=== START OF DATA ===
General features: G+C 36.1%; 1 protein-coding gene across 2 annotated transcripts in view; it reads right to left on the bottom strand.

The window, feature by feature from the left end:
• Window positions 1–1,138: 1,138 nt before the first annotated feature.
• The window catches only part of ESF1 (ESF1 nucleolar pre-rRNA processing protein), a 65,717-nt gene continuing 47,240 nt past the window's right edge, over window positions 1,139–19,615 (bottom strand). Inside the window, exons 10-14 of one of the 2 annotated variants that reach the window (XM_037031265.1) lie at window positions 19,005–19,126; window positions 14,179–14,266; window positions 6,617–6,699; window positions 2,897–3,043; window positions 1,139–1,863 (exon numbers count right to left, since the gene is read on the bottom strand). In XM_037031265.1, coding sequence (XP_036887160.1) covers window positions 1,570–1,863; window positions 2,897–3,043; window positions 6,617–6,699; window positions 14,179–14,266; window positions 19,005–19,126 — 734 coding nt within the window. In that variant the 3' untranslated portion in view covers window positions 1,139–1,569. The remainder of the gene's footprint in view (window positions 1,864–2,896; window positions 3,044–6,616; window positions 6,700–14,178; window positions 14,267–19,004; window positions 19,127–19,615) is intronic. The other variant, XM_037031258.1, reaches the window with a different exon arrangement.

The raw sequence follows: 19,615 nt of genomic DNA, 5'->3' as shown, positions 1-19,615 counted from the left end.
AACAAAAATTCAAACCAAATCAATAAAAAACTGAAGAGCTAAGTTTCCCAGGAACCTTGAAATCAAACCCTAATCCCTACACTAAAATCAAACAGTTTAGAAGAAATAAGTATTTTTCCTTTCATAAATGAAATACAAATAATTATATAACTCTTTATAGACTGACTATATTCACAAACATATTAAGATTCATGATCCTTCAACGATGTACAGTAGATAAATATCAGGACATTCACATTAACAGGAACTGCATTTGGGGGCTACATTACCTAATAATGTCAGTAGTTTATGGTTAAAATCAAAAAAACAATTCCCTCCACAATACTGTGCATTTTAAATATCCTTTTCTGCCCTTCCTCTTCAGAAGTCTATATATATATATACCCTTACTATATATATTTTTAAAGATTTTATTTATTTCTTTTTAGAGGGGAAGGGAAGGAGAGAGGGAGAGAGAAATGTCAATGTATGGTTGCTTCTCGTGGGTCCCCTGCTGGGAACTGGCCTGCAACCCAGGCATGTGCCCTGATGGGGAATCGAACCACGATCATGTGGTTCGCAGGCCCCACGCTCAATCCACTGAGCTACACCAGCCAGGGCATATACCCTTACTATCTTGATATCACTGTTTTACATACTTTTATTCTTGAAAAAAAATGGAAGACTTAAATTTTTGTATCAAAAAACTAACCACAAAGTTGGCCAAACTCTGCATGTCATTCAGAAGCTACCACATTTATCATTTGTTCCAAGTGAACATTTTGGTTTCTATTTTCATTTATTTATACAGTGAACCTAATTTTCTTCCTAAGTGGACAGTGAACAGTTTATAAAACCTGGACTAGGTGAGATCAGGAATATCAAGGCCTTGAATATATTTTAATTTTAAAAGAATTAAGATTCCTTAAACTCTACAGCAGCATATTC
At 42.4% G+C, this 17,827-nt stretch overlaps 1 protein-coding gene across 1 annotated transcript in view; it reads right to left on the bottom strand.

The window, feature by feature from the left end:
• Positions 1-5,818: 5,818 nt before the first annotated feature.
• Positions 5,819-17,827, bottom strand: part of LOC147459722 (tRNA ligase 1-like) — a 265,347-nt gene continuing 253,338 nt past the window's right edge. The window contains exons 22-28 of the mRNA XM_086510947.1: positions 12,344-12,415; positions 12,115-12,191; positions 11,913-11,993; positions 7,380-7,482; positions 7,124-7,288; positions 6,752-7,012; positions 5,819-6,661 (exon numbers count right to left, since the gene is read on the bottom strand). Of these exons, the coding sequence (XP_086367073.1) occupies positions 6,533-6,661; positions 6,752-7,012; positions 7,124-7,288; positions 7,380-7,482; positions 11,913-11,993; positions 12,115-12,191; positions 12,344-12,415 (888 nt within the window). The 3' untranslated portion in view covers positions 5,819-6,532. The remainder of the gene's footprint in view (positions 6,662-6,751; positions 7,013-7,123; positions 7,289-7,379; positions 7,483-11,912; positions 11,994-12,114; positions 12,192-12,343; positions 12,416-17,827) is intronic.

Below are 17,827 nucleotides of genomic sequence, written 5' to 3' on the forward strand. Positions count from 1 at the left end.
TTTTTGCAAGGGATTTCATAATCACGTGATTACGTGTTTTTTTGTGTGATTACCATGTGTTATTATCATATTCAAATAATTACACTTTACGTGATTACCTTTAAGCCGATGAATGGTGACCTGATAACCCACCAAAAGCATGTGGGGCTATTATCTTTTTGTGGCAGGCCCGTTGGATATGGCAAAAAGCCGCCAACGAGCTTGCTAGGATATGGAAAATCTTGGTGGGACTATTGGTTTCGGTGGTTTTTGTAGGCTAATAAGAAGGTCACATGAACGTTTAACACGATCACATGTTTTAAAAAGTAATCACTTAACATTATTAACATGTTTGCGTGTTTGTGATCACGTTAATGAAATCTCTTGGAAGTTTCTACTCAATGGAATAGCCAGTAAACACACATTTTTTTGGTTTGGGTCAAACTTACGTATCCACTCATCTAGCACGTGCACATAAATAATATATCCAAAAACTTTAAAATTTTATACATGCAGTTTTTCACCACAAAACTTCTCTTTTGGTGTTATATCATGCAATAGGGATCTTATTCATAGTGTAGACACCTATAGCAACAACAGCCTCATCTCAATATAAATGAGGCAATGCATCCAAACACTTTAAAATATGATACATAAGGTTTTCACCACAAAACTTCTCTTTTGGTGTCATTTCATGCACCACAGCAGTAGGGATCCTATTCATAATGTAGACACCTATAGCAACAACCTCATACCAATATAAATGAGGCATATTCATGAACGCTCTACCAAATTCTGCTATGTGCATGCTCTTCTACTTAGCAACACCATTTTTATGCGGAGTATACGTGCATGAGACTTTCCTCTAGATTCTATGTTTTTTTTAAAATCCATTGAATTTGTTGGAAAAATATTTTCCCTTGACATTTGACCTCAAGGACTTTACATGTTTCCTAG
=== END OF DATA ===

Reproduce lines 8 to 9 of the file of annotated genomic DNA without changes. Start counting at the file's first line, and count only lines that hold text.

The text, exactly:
The window, feature by feature from the left end:
• Positions 1-5,818: 5,818 nt before the first annotated feature.